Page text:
How does the law of supply and demand and emotional investors affect market volatility?

How does the law of supply and demand and emotional investors affect market volatility?

Posted on August 10, 2011

August 10, 2011

About two weeks ago, the markets were kind of boring. Today, it feels like we are in a bungee market. So what drives the market's movements? Is it an event like the U.S. Treasury down grade? Is it the foreign debt crisis? Is it the Federal Reserve? The markets are driven by one thing and one thing only, the Law of Supply and Demand.

The Law of Supply and Demand is driven by investors actions based on what they believe and how emotional they are about their beliefs. The only way a market, any market, can go up is by having more investors initiate buys than sells and vice versa.

Investors vacillate between two extremes, the “intelligence of crowds” and the “madness of crowds.” We see the intelligence of crowds when the collective knowledge of “rational investors” comes together as buyers and sellers. The actions of rational investors result in “efficient market pricing.” On the other hand, the “madness of crowds” occurs when high emotion takes over. Emotional investors cause volatility by acting in the same way at the same time. The effects of emotional crowds are inefficient market pricing, bubbles and busts.

Today, communications technology is making it possible for almost anyone to have immediate and unprecedented access to global information. Most of the time, access to information leads to more collective knowledge and should result in more efficient market pricing. Unfortunately, sometimes immediate access to large amounts of information can create confusion leading to high emotion and volatility caused by the madness of crowds.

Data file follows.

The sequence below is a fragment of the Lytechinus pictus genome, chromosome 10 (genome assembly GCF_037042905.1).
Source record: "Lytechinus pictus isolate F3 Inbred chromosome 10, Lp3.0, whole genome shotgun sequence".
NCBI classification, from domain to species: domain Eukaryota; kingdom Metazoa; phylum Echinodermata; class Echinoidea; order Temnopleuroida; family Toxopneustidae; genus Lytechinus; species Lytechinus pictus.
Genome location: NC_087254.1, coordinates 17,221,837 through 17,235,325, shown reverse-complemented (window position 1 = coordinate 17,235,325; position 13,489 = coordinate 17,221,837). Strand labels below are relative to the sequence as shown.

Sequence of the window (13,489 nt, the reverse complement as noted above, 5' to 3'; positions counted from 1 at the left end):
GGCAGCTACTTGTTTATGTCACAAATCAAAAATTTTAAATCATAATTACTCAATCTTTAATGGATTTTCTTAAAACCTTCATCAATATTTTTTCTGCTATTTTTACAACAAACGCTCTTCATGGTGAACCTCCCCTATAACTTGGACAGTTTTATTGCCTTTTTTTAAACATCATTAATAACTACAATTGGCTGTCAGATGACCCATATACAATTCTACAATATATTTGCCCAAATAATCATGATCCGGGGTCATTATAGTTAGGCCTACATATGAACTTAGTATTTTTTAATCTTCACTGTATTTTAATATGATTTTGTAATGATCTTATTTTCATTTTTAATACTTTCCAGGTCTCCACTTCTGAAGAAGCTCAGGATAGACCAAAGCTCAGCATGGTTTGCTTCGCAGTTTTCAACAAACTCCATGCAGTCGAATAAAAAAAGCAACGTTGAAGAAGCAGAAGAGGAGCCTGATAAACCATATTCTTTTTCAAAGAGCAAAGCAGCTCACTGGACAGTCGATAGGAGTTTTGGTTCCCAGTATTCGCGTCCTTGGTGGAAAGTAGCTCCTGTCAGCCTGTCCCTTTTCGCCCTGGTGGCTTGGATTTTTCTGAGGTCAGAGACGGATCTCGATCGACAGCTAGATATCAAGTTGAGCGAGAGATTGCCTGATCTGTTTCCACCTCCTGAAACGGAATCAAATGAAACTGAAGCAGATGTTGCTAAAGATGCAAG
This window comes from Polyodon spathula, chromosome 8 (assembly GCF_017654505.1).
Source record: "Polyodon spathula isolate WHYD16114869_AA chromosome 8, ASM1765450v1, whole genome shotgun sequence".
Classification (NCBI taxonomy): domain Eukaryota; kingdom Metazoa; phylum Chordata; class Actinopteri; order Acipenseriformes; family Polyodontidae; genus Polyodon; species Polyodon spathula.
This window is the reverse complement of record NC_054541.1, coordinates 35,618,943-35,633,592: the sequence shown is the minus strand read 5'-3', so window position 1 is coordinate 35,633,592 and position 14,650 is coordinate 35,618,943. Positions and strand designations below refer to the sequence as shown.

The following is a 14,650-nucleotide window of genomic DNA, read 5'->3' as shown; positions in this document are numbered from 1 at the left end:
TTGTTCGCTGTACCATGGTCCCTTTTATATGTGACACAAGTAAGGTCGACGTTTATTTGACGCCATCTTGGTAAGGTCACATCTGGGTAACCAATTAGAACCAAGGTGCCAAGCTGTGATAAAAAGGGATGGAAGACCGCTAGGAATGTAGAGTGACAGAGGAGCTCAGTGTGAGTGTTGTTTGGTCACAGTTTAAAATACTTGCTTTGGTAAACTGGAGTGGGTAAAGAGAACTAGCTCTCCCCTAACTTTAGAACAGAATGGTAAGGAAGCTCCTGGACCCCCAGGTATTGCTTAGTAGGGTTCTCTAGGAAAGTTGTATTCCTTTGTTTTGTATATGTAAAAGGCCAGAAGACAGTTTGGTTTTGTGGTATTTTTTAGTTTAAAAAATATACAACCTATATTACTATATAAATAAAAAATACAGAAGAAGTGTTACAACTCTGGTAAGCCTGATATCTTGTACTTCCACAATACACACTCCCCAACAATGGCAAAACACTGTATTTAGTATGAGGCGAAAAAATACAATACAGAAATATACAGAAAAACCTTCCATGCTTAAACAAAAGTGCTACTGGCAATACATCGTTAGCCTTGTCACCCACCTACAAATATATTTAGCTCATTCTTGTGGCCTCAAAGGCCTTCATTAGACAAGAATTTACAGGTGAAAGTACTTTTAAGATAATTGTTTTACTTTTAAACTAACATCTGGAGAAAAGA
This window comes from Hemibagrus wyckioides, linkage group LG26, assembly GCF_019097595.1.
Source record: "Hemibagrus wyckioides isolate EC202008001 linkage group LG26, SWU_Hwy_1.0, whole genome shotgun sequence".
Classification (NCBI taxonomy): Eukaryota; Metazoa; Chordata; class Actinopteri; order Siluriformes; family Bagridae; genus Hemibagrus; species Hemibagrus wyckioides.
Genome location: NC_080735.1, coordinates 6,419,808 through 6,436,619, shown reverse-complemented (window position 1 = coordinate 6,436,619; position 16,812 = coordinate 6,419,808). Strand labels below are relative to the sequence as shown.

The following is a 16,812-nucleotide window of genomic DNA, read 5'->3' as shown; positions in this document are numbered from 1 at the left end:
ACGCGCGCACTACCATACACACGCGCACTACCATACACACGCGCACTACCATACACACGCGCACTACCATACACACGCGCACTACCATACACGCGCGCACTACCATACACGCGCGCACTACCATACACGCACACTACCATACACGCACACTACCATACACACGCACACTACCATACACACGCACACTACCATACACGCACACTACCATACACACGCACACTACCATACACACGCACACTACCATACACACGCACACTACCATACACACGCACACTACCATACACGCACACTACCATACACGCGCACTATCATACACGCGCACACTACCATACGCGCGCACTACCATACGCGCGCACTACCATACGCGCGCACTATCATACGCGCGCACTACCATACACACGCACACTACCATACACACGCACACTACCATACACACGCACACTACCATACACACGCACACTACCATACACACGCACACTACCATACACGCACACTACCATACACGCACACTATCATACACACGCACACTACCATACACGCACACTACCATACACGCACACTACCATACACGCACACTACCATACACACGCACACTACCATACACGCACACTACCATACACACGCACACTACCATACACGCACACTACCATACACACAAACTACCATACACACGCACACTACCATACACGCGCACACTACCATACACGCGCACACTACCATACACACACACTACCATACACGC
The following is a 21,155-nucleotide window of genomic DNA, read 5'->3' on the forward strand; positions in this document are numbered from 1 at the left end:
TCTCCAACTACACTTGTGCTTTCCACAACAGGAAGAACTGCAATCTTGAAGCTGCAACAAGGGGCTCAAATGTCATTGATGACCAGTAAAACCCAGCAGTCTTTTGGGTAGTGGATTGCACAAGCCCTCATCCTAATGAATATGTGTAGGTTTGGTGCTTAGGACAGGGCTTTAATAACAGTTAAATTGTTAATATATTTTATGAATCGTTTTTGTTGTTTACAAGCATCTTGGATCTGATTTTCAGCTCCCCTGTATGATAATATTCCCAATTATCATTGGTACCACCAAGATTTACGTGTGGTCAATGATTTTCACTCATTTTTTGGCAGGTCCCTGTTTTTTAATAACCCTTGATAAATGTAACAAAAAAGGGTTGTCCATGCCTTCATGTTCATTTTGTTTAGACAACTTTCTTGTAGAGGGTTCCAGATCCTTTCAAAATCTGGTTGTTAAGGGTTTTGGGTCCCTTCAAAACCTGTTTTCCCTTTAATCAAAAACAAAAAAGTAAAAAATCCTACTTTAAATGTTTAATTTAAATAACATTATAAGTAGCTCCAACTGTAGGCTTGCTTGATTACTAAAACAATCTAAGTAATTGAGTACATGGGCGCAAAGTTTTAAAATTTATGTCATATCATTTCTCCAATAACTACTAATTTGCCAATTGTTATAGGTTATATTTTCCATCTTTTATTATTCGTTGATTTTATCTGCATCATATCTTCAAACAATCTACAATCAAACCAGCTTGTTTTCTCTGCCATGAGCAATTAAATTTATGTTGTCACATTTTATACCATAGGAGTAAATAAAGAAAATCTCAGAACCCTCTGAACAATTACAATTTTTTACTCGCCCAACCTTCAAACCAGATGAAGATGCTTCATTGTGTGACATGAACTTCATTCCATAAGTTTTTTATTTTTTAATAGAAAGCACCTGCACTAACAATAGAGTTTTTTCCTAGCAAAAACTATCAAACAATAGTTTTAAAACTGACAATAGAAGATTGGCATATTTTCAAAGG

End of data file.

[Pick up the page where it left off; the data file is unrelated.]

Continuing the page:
Successful portfolio management requires a dynamic process and the ability to adapt to rational and emotional market environments.

So, what should we do now to deal with the current volatile market? Please read Part 2 of this week’s blog.

Every effort was used to provide accurate data and mathematical calculations to provide, what we believe to be, accurate results. Canterbury Investment Management, LLC, and its principal owners, make no guarantee of completeness or accuracy of data or calculations as well as conclusions of any statistical data or information contained in the simulation illustrated on this page. Past results or performance is in no way a guarantee of future results.

Canterbury Investment Management: Tom Hardin

More About Tom Hardin

As Chief Investment Officer, Tom Hardin, Chartered Market Technician (CMT), makes all the final decisions on all investment and portfolio management decisions for Canterbury Investment Management. Tom has more than 30 years experience in the investment management industry and has broad breadth of knowledge. He is known as an innovator, educator and been revolutionary in the advancements in portfolio and risk management.